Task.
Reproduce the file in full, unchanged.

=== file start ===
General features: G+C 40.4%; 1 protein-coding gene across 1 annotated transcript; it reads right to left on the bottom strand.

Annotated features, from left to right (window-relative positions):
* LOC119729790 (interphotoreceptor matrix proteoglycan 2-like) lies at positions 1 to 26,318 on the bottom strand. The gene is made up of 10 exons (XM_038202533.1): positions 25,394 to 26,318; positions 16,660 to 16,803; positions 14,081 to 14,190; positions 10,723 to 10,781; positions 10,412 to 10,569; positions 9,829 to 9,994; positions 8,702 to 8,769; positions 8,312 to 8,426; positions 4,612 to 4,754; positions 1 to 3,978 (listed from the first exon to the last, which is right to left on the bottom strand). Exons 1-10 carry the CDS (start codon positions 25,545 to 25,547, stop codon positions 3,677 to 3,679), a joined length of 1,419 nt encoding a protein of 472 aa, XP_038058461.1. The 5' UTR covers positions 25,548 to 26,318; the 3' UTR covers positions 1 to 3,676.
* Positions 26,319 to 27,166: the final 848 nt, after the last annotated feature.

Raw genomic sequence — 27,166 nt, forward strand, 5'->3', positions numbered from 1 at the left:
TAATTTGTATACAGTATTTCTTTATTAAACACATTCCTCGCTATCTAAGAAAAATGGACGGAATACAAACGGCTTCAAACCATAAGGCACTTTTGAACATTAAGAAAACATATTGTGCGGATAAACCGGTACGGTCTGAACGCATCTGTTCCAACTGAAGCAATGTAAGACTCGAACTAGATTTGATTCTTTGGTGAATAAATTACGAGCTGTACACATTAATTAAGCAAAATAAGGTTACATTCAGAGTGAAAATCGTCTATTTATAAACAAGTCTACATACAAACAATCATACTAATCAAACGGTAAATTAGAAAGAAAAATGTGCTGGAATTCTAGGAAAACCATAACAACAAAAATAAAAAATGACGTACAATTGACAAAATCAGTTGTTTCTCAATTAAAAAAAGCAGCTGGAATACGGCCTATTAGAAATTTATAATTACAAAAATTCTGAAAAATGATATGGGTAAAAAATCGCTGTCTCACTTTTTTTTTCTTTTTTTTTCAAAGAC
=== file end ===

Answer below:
General features: G+C 40.4%; 1 protein-coding gene across 1 annotated transcript; it reads right to left on the bottom strand.

Annotated features, from left to right (window-relative positions):
* LOC119729790 (interphotoreceptor matrix proteoglycan 2-like) lies at positions 1 to 26,318 on the bottom strand. The gene is made up of 10 exons (XM_038202533.1): positions 25,394 to 26,318; positions 16,660 to 16,803; positions 14,081 to 14,190; positions 10,723 to 10,781; positions 10,412 to 10,569; positions 9,829 to 9,994; positions 8,702 to 8,769; positions 8,312 to 8,426; positions 4,612 to 4,754; positions 1 to 3,978 (listed from the first exon to the last, which is right to left on the bottom strand). Exons 1-10 carry the CDS (start codon positions 25,545 to 25,547, stop codon positions 3,677 to 3,679), a joined length of 1,419 nt encoding a protein of 472 aa, XP_038058461.1. The 5' UTR covers positions 25,548 to 26,318; the 3' UTR covers positions 1 to 3,676.
* Positions 26,319 to 27,166: the final 848 nt, after the last annotated feature.

Raw genomic sequence — 27,166 nt, forward strand, 5'->3', positions numbered from 1 at the left:
TAATTTGTATACAGTATTTCTTTATTAAACACATTCCTCGCTATCTAAGAAAAATGGACGGAATACAAACGGCTTCAAACCATAAGGCACTTTTGAACATTAAGAAAACATATTGTGCGGATAAACCGGTACGGTCTGAACGCATCTGTTCCAACTGAAGCAATGTAAGACTCGAACTAGATTTGATTCTTTGGTGAATAAATTACGAGCTGTACACATTAATTAAGCAAAATAAGGTTACATTCAGAGTGAAAATCGTCTATTTATAAACAAGTCTACATACAAACAATCATACTAATCAAACGGTAAATTAGAAAGAAAAATGTGCTGGAATTCTAGGAAAACCATAACAACAAAAATAAAAAATGACGTACAATTGACAAAATCAGTTGTTTCTCAATTAAAAAAAGCAGCTGGAATACGGCCTATTAGAAATTTATAATTACAAAAATTCTGAAAAATGATATGGGTAAAAAATCGCTGTCTCACTTTTTTTTTCTTTTTTTTTCAAAGAC